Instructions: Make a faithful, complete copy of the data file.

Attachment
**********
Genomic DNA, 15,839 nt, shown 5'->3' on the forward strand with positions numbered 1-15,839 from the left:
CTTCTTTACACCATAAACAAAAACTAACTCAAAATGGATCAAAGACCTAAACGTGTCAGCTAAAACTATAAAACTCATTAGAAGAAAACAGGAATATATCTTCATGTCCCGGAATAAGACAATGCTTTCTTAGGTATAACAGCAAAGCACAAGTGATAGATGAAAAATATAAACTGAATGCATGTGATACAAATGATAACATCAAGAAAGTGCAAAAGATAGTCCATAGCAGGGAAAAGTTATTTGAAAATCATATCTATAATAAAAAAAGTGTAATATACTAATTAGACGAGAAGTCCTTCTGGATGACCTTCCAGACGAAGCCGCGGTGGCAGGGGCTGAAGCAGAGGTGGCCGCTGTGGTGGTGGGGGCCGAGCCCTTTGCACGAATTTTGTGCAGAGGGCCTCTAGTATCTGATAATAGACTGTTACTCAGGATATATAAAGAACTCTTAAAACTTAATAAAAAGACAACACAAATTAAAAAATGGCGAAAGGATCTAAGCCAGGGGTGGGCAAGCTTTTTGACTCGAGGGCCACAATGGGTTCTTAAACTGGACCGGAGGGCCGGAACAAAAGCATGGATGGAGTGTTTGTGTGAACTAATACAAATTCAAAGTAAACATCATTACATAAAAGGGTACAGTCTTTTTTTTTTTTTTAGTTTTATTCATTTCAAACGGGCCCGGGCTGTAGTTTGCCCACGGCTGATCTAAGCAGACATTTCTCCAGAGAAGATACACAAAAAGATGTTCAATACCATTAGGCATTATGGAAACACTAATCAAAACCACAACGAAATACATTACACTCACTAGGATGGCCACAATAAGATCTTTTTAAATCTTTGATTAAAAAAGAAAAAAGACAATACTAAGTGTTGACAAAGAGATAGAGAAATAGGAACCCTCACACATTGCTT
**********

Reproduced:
Genomic DNA, 15,839 nt, shown 5'->3' on the forward strand with positions numbered 1-15,839 from the left:
CTTCTTTACACCATAAACAAAAACTAACTCAAAATGGATCAAAGACCTAAACGTGTCAGCTAAAACTATAAAACTCATTAGAAGAAAACAGGAATATATCTTCATGTCCCGGAATAAGACAATGCTTTCTTAGGTATAACAGCAAAGCACAAGTGATAGATGAAAAATATAAACTGAATGCATGTGATACAAATGATAACATCAAGAAAGTGCAAAAGATAGTCCATAGCAGGGAAAAGTTATTTGAAAATCATATCTATAATAAAAAAAGTGTAATATACTAATTAGACGAGAAGTCCTTCTGGATGACCTTCCAGACGAAGCCGCGGTGGCAGGGGCTGAAGCAGAGGTGGCCGCTGTGGTGGTGGGGGCCGAGCCCTTTGCACGAATTTTGTGCAGAGGGCCTCTAGTATCTGATAATAGACTGTTACTCAGGATATATAAAGAACTCTTAAAACTTAATAAAAAGACAACACAAATTAAAAAATGGCGAAAGGATCTAAGCCAGGGGTGGGCAAGCTTTTTGACTCGAGGGCCACAATGGGTTCTTAAACTGGACCGGAGGGCCGGAACAAAAGCATGGATGGAGTGTTTGTGTGAACTAATACAAATTCAAAGTAAACATCATTACATAAAAGGGTACAGTCTTTTTTTTTTTTTTAGTTTTATTCATTTCAAACGGGCCCGGGCTGTAGTTTGCCCACGGCTGATCTAAGCAGACATTTCTCCAGAGAAGATACACAAAAAGATGTTCAATACCATTAGGCATTATGGAAACACTAATCAAAACCACAACGAAATACATTACACTCACTAGGATGGCCACAATAAGATCTTTTTAAATCTTTGATTAAAAAAGAAAAAAGACAATACTAAGTGTTGACAAAGAGATAGAGAAATAGGAACCCTCACACATTGCTT